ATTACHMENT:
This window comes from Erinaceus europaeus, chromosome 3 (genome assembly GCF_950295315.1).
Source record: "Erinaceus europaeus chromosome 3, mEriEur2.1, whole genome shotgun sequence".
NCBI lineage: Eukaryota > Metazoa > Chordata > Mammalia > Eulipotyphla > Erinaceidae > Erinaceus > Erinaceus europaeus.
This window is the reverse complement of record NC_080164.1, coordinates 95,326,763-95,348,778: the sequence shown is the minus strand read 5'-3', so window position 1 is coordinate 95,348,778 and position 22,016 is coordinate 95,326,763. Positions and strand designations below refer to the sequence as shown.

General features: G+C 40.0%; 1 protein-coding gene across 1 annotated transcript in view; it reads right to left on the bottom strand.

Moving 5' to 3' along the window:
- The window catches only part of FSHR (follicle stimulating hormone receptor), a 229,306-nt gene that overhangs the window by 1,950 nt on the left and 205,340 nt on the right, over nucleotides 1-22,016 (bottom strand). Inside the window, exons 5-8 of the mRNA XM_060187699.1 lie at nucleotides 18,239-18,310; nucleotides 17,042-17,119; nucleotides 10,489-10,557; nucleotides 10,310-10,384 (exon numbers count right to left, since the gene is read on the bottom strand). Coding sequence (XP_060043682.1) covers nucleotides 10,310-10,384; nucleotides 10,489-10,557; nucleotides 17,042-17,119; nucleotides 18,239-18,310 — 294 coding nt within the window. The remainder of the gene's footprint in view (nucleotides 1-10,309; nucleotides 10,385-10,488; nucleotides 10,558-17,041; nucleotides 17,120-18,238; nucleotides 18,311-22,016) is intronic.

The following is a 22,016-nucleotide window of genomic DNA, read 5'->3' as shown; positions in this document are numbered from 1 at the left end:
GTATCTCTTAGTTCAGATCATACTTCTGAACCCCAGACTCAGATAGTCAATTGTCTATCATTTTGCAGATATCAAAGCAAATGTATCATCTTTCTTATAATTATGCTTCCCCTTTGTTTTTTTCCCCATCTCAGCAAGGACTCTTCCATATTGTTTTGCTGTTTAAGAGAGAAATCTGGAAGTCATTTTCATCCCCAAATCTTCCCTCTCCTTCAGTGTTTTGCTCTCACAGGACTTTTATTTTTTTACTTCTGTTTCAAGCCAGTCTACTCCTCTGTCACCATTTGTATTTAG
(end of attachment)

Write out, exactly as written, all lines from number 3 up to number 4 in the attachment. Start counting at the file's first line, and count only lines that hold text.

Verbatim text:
NCBI lineage: Eukaryota > Metazoa > Chordata > Mammalia > Eulipotyphla > Erinaceidae > Erinaceus > Erinaceus europaeus.
This window is the reverse complement of record NC_080164.1, coordinates 95,326,763-95,348,778: the sequence shown is the minus strand read 5'-3', so window position 1 is coordinate 95,348,778 and position 22,016 is coordinate 95,326,763. Positions and strand designations below refer to the sequence as shown.